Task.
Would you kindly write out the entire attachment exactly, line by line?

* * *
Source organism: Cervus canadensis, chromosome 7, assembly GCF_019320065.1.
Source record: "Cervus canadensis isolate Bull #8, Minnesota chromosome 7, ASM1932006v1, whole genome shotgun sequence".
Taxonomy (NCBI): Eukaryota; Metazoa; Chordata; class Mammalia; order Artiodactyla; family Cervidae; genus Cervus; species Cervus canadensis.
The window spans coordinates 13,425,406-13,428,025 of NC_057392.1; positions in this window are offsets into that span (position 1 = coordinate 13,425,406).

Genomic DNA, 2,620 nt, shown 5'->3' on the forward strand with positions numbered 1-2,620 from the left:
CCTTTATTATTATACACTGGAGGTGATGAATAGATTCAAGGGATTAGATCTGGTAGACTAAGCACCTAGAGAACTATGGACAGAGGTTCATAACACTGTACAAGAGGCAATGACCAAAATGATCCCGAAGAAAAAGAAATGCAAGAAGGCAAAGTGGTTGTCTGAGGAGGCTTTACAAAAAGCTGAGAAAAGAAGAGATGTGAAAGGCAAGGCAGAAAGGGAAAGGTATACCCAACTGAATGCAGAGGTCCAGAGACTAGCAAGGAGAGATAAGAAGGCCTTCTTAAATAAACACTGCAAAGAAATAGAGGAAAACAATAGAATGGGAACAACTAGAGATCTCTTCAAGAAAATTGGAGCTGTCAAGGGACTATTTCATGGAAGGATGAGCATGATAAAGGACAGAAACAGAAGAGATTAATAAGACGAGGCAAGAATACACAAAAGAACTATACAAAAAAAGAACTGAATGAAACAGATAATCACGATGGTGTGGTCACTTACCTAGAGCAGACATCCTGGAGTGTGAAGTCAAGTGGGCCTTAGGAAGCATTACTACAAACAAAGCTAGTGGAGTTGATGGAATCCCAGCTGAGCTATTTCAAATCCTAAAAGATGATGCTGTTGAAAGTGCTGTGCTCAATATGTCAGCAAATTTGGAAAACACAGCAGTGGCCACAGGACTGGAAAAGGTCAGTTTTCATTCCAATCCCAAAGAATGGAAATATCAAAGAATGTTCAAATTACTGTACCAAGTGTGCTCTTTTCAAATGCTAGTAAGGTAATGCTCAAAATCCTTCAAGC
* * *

Source organism: Cervus canadensis, chromosome 7, assembly GCF_019320065.1.
Source record: "Cervus canadensis isolate Bull #8, Minnesota chromosome 7, ASM1932006v1, whole genome shotgun sequence".
Taxonomy (NCBI): Eukaryota; Metazoa; Chordata; class Mammalia; order Artiodactyla; family Cervidae; genus Cervus; species Cervus canadensis.
The window spans coordinates 13,425,406-13,428,025 of NC_057392.1; positions in this window are offsets into that span (position 1 = coordinate 13,425,406).

Genomic DNA, 2,620 nt, shown 5'->3' on the forward strand with positions numbered 1-2,620 from the left:
CCTTTATTATTATACACTGGAGGTGATGAATAGATTCAAGGGATTAGATCTGGTAGACTAAGCACCTAGAGAACTATGGACAGAGGTTCATAACACTGTACAAGAGGCAATGACCAAAATGATCCCGAAGAAAAAGAAATGCAAGAAGGCAAAGTGGTTGTCTGAGGAGGCTTTACAAAAAGCTGAGAAAAGAAGAGATGTGAAAGGCAAGGCAGAAAGGGAAAGGTATACCCAACTGAATGCAGAGGTCCAGAGACTAGCAAGGAGAGATAAGAAGGCCTTCTTAAATAAACACTGCAAAGAAATAGAGGAAAACAATAGAATGGGAACAACTAGAGATCTCTTCAAGAAAATTGGAGCTGTCAAGGGACTATTTCATGGAAGGATGAGCATGATAAAGGACAGAAACAGAAGAGATTAATAAGACGAGGCAAGAATACACAAAAGAACTATACAAAAAAAGAACTGAATGAAACAGATAATCACGATGGTGTGGTCACTTACCTAGAGCAGACATCCTGGAGTGTGAAGTCAAGTGGGCCTTAGGAAGCATTACTACAAACAAAGCTAGTGGAGTTGATGGAATCCCAGCTGAGCTATTTCAAATCCTAAAAGATGATGCTGTTGAAAGTGCTGTGCTCAATATGTCAGCAAATTTGGAAAACACAGCAGTGGCCACAGGACTGGAAAAGGTCAGTTTTCATTCCAATCCCAAAGAATGGAAATATCAAAGAATGTTCAAATTACTGTACCAAGTGTGCTCTTTTCAAATGCTAGTAAGGTAATGCTCAAAATCCTTCAAGC